Whose Best Interests? Custody and Access Law and Procedure
Osgoode Hall Law Journal, Vol. 48, No. 2, 2010
40 Pages Posted: 23 Mar 2010 Last revised: 21 Jun 2011
Date Written: March 16, 2010
“Whose Best Interests?” compares the law of custody and access disputes with the procedure used to resolve them, and argues that there is a fundamental contradiction between these two things. The former focuses on the interests of the children involved to the exclusion of all else. The latter, however, is essentially designed to protect the best interests of the adult parties to the dispute. The article concludes by considering two alternative reforms which might resolve this contradiction.
Part I shows that the law instructs decision-makers to choose the outcome which is best for the child to whom the dispute pertains. This “best interests of the child” standard is the golden thread running through custody and access law across the western world. It is also the premise of almost all the normative scholarship about these disputes. The best interests standard makes custody and access a unique area of our law, insofar as the litigants in these disputes (the parents) have no legitimate rights or interests in the outcome. The only legally relevant interests are those of the children involved, who are almost never parties to the dispute. This distinctive characteristic of the law should lead us to ask whether the applicable litigation procedure, likewise, puts the interests of the non-party child first.
Part II answers this question in the negative through an examination of custody and access legal procedure. I will ask (i) who decides if the procedure occurs, (ii) whose evidence predominates during the procedure if and when it does occur, and (iii) who decides when the procedure ends. I argue that there is a single answer to all three of these queries: “the adult parties.” Thus, while custody and access law is focused entirely on the best interests of children, in custody and access procedure it is the best interests of parents which predominate. While the law is distinctive in its exclusive valorisation of a non-party’s interests, custody and access litigation procedure is fundamentally akin to other civil litigation – the parties are in control.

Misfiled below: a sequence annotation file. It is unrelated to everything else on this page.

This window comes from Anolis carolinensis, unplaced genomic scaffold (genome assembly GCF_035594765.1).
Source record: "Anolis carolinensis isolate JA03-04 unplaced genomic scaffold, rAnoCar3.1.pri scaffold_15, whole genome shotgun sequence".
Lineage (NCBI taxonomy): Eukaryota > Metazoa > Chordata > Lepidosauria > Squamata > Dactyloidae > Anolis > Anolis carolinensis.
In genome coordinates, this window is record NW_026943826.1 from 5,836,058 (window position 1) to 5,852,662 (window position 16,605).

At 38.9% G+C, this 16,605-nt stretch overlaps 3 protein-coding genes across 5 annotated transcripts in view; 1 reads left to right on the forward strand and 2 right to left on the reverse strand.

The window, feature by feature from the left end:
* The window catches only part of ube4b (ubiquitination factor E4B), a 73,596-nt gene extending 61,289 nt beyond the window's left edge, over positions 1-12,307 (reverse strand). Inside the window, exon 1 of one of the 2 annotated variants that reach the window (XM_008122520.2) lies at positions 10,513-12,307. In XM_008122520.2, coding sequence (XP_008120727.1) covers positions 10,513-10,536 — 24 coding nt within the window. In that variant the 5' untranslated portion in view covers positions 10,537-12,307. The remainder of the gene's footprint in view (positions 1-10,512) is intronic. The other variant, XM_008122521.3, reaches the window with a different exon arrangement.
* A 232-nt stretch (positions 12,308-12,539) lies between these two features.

In Part III, I will begin by arguing that this inconsistency is a problem which is worth resolving. If we intend for adults to have the rights and interests in parenting outcomes which their control of the procedure implies, then we should make these rights and interests explicit in our law. If on the other hand we really do mean to put children first, then we must design a procedure which reflects this intention. One way to resolve the inconsistency would be to change the law to recognize parents’ interests or rights in parenting outcomes. This position is not entirely without precedent in the literature, and was explicitly endorsed by an American Law Institute proposal in 2002.
However, the near-consensus which supports the “best interests of the child” principle in our law suggests that the more viable reconciliation is to reform the procedure so that it too puts children’s interests first. The procedural status quo empowers adult litigants in ways which are often work to the detriment of their children. This portion of the paper will show how and why this is true, before tentatively suggesting possible reforms.
A procedure which puts children first must be premised on awareness of the benefits and costs of custody and access litigation for the children involved. The benefits of custody and access litigation for children, I will argue, are less significant than one might assume. The costs, on the other hand, can be very substantial. There are several important behavioural and legal reasons why separating parents may not conduct custody and access litigation in a manner which optimizes the cost-benefit balance for their children. For example, our child support laws may incentivize parents to make custody claims which they do not actually believe to be consonant with the best interests of their children.
Finally, I will suggest possible reforms to align custody and access decision-making procedure with the best interests of the children involved. I will argue that procedural reforms in the interests of the children can be made in three areas. By reforming our civil procedure rules about (i) when and how parenting litigation can be curtailed, (ii) how the litigation is conducted, and (iii) whether children’s voices are heard in the process, we can and should create a procedure which is consonant with the law’s noble aspiration to put children first.
Keywords: Children's Law, Civil Procedure, Custody and Access, Dispute Resolution, Empirical Methodology
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